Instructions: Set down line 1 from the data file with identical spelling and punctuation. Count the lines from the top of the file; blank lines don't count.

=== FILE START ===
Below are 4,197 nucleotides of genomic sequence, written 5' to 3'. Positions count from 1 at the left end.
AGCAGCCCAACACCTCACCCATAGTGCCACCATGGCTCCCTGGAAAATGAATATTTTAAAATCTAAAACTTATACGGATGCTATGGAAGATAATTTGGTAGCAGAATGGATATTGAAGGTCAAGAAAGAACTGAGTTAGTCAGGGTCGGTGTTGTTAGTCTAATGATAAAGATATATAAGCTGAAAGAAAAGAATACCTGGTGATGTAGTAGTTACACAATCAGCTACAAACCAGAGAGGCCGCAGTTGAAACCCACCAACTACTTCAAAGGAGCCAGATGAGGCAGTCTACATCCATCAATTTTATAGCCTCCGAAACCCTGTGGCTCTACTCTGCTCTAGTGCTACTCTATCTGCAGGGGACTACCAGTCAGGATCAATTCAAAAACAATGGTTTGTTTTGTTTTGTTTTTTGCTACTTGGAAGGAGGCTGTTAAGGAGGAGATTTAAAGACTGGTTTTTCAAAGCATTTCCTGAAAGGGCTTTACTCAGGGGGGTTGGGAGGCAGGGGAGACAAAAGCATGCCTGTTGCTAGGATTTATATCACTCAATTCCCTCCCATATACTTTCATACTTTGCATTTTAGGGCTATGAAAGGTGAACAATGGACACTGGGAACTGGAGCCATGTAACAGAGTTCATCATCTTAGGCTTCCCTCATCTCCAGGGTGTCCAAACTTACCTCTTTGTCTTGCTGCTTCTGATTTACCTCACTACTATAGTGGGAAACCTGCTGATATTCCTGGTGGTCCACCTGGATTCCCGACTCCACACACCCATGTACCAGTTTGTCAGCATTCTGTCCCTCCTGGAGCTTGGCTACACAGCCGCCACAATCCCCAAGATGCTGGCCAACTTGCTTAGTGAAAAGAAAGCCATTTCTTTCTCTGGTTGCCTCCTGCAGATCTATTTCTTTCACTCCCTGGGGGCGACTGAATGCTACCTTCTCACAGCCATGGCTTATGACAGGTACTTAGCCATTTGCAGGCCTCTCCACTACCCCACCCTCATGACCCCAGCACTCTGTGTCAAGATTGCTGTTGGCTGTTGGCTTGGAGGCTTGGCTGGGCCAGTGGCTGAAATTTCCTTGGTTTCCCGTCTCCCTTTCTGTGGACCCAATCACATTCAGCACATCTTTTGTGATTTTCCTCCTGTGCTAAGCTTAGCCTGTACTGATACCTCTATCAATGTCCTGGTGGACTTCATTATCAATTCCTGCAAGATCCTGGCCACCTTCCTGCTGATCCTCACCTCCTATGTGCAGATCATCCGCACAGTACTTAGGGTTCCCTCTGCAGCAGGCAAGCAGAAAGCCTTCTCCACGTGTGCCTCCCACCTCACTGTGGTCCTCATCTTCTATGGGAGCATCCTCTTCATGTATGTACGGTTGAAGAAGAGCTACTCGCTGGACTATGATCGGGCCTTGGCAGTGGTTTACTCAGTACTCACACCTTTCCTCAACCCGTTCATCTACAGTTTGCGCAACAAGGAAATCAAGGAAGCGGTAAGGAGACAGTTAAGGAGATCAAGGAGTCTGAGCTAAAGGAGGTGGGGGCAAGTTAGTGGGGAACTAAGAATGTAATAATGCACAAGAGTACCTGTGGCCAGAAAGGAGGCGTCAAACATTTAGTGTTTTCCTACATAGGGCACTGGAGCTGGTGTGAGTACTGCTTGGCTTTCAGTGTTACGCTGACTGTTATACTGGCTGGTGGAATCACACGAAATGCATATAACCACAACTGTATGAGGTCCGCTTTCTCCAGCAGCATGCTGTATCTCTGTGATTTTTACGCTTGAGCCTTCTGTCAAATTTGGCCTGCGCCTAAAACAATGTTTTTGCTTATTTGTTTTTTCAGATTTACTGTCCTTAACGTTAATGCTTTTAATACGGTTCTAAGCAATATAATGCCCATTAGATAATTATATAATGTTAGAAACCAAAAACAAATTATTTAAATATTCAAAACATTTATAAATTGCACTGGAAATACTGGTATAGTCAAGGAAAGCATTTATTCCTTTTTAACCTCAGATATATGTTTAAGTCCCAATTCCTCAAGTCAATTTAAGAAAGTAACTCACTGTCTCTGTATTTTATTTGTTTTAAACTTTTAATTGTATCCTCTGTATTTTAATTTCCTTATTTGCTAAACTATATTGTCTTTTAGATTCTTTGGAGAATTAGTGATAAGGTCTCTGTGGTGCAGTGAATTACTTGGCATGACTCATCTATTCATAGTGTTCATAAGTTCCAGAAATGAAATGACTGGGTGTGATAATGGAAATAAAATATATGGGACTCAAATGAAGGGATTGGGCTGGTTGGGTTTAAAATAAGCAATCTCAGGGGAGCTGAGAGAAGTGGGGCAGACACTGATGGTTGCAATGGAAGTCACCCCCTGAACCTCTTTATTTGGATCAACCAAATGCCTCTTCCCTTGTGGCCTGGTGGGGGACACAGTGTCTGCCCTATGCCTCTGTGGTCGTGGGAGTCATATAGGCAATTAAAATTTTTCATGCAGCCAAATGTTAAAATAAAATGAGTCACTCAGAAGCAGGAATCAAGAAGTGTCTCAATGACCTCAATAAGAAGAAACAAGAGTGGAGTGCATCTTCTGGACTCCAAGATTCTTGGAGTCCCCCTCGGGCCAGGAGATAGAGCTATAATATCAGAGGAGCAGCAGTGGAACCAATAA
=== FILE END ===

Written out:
Below are 4,197 nucleotides of genomic sequence, written 5' to 3'. Positions count from 1 at the left end.